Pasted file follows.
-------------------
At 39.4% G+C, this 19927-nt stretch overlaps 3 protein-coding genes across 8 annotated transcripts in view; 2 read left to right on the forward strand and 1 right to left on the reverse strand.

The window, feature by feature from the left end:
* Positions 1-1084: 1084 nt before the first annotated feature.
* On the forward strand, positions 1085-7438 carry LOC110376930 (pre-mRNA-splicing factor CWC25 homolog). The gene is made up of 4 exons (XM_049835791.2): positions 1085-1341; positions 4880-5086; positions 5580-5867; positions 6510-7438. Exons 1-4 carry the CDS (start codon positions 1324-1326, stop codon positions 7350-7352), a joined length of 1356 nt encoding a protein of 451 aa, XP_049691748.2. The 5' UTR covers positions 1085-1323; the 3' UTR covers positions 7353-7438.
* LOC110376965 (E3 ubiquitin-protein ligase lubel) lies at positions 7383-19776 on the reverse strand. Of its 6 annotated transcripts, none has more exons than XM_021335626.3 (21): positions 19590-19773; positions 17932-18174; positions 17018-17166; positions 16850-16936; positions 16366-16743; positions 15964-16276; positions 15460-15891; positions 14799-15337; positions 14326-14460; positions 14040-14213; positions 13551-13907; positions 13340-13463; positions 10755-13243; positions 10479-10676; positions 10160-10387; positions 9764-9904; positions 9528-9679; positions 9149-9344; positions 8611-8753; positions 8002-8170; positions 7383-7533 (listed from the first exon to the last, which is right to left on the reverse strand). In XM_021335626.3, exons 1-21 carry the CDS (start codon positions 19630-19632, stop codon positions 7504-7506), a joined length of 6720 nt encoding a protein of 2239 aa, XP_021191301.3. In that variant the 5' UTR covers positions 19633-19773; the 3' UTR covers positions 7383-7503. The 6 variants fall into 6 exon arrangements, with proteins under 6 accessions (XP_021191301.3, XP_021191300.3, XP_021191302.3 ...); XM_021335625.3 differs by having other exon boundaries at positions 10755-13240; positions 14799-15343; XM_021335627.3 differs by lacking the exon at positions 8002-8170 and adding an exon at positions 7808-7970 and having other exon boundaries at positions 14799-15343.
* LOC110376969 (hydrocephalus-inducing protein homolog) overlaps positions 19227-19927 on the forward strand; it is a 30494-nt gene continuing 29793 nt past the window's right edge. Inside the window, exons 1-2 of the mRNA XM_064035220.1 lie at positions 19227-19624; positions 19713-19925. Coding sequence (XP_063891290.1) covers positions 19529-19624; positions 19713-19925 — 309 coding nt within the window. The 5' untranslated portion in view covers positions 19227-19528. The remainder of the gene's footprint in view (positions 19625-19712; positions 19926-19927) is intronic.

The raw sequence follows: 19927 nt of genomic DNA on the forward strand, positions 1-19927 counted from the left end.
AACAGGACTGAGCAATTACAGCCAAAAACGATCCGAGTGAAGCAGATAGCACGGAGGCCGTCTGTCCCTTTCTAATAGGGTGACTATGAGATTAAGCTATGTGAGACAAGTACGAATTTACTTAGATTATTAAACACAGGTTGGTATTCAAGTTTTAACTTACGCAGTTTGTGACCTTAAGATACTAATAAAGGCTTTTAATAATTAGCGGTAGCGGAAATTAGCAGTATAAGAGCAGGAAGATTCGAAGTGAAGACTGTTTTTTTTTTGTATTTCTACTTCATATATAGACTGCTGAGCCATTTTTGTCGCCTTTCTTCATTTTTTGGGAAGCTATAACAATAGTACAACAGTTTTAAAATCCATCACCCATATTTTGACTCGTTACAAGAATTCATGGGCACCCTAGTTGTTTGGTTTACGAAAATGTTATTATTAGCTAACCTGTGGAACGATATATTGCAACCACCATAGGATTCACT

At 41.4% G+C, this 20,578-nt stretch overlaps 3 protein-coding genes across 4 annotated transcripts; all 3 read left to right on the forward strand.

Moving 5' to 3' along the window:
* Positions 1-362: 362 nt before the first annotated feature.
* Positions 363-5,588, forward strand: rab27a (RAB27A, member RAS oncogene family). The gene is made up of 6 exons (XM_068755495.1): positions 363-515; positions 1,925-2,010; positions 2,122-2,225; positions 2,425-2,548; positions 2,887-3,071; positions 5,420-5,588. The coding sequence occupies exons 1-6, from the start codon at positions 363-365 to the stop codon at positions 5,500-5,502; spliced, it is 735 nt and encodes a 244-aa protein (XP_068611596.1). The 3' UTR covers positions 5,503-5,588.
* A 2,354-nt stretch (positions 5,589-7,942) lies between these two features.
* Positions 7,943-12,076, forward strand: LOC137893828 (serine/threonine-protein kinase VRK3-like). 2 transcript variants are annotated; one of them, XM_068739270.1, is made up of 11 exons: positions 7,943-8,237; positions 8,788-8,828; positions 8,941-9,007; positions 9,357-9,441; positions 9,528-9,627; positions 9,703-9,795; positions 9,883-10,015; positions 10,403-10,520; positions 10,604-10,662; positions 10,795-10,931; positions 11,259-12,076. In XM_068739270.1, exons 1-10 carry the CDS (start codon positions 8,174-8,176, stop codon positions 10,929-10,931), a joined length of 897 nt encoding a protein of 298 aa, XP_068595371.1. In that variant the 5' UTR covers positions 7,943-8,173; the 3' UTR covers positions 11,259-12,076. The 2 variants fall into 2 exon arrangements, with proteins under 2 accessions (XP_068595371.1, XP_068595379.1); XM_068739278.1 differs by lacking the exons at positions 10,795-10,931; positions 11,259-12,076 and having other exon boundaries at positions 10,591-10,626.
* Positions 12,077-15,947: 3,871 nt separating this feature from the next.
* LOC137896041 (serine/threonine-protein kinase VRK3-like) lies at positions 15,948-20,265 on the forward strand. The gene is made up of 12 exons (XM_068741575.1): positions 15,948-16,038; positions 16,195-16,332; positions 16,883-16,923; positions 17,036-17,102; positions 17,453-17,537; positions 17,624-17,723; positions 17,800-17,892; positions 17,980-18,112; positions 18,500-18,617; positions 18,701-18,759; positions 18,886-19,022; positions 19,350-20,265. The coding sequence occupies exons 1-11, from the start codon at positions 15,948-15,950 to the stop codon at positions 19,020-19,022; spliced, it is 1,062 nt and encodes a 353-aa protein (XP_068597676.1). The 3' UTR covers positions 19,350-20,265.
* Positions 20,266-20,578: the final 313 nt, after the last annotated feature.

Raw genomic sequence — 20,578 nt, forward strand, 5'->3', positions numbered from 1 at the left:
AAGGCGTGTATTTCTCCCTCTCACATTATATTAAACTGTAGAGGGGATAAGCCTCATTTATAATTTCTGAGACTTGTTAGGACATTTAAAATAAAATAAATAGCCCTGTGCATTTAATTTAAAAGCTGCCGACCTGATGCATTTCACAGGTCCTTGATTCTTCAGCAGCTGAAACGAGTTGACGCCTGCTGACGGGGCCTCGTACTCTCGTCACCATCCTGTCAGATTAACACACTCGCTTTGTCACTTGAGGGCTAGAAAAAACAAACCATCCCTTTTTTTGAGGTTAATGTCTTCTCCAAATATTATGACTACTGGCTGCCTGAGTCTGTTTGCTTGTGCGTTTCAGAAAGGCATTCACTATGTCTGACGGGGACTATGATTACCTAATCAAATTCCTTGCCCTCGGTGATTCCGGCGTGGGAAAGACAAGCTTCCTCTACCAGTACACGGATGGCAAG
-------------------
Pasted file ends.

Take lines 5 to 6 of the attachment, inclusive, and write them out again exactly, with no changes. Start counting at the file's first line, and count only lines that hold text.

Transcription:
* LOC110376965 (E3 ubiquitin-protein ligase lubel) lies at positions 7383-19776 on the reverse strand. Of its 6 annotated transcripts, none has more exons than XM_021335626.3 (21): positions 19590-19773; positions 17932-18174; positions 17018-17166; positions 16850-16936; positions 16366-16743; positions 15964-16276; positions 15460-15891; positions 14799-15337; positions 14326-14460; positions 14040-14213; positions 13551-13907; positions 13340-13463; positions 10755-13243; positions 10479-10676; positions 10160-10387; positions 9764-9904; positions 9528-9679; positions 9149-9344; positions 8611-8753; positions 8002-8170; positions 7383-7533 (listed from the first exon to the last, which is right to left on the reverse strand). In XM_021335626.3, exons 1-21 carry the CDS (start codon positions 19630-19632, stop codon positions 7504-7506), a joined length of 6720 nt encoding a protein of 2239 aa, XP_021191301.3. In that variant the 5' UTR covers positions 19633-19773; the 3' UTR covers positions 7383-7503. The 6 variants fall into 6 exon arrangements, with proteins under 6 accessions (XP_021191301.3, XP_021191300.3, XP_021191302.3 ...); XM_021335625.3 differs by having other exon boundaries at positions 10755-13240; positions 14799-15343; XM_021335627.3 differs by lacking the exon at positions 8002-8170 and adding an exon at positions 7808-7970 and having other exon boundaries at positions 14799-15343.
* LOC110376969 (hydrocephalus-inducing protein homolog) overlaps positions 19227-19927 on the forward strand; it is a 30494-nt gene continuing 29793 nt past the window's right edge. Inside the window, exons 1-2 of the mRNA XM_064035220.1 lie at positions 19227-19624; positions 19713-19925. Coding sequence (XP_063891290.1) covers positions 19529-19624; positions 19713-19925 — 309 coding nt within the window. The 5' untranslated portion in view covers positions 19227-19528. The remainder of the gene's footprint in view (positions 19625-19712; positions 19926-19927) is intronic.